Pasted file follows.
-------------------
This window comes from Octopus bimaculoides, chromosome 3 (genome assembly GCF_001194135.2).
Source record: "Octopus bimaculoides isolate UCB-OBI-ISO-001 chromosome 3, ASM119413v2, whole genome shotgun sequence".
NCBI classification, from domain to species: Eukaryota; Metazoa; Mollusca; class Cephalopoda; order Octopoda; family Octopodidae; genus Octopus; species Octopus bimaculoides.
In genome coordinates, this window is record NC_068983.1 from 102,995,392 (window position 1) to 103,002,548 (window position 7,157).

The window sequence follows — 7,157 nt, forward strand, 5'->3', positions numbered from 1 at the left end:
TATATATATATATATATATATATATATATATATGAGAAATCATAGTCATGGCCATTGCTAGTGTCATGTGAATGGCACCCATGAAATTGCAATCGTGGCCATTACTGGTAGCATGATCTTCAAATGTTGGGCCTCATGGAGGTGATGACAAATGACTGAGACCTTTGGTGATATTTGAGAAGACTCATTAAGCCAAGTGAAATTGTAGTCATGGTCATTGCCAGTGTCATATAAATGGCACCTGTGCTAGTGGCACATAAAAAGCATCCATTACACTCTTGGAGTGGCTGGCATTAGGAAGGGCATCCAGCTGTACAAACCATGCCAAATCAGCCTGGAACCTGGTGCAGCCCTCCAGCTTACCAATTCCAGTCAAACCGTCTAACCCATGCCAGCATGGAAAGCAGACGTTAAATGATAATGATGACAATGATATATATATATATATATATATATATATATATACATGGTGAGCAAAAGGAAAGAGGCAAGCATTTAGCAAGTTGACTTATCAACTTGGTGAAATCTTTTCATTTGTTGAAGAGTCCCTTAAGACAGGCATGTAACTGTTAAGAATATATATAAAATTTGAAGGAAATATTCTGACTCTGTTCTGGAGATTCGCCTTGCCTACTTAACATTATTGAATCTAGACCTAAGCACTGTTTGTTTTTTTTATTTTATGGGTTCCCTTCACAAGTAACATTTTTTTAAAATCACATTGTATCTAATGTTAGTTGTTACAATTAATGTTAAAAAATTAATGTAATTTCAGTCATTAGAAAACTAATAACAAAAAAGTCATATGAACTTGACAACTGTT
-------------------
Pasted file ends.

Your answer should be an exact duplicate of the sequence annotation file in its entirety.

This window comes from Octopus bimaculoides, chromosome 3 (genome assembly GCF_001194135.2).
Source record: "Octopus bimaculoides isolate UCB-OBI-ISO-001 chromosome 3, ASM119413v2, whole genome shotgun sequence".
NCBI classification, from domain to species: Eukaryota; Metazoa; Mollusca; class Cephalopoda; order Octopoda; family Octopodidae; genus Octopus; species Octopus bimaculoides.
In genome coordinates, this window is record NC_068983.1 from 102,995,392 (window position 1) to 103,002,548 (window position 7,157).

The window sequence follows — 7,157 nt, forward strand, 5'->3', positions numbered from 1 at the left end:
TATATATATATATATATATATATATATATATATGAGAAATCATAGTCATGGCCATTGCTAGTGTCATGTGAATGGCACCCATGAAATTGCAATCGTGGCCATTACTGGTAGCATGATCTTCAAATGTTGGGCCTCATGGAGGTGATGACAAATGACTGAGACCTTTGGTGATATTTGAGAAGACTCATTAAGCCAAGTGAAATTGTAGTCATGGTCATTGCCAGTGTCATATAAATGGCACCTGTGCTAGTGGCACATAAAAAGCATCCATTACACTCTTGGAGTGGCTGGCATTAGGAAGGGCATCCAGCTGTACAAACCATGCCAAATCAGCCTGGAACCTGGTGCAGCCCTCCAGCTTACCAATTCCAGTCAAACCGTCTAACCCATGCCAGCATGGAAAGCAGACGTTAAATGATAATGATGACAATGATATATATATATATATATATATATATATATATACATGGTGAGCAAAAGGAAAGAGGCAAGCATTTAGCAAGTTGACTTATCAACTTGGTGAAATCTTTTCATTTGTTGAAGAGTCCCTTAAGACAGGCATGTAACTGTTAAGAATATATATAAAATTTGAAGGAAATATTCTGACTCTGTTCTGGAGATTCGCCTTGCCTACTTAACATTATTGAATCTAGACCTAAGCACTGTTTGTTTTTTTTATTTTATGGGTTCCCTTCACAAGTAACATTTTTTTAAAATCACATTGTATCTAATGTTAGTTGTTACAATTAATGTTAAAAAATTAATGTAATTTCAGTCATTAGAAAACTAATAACAAAAAAGTCATATGAACTTGACAACTGTT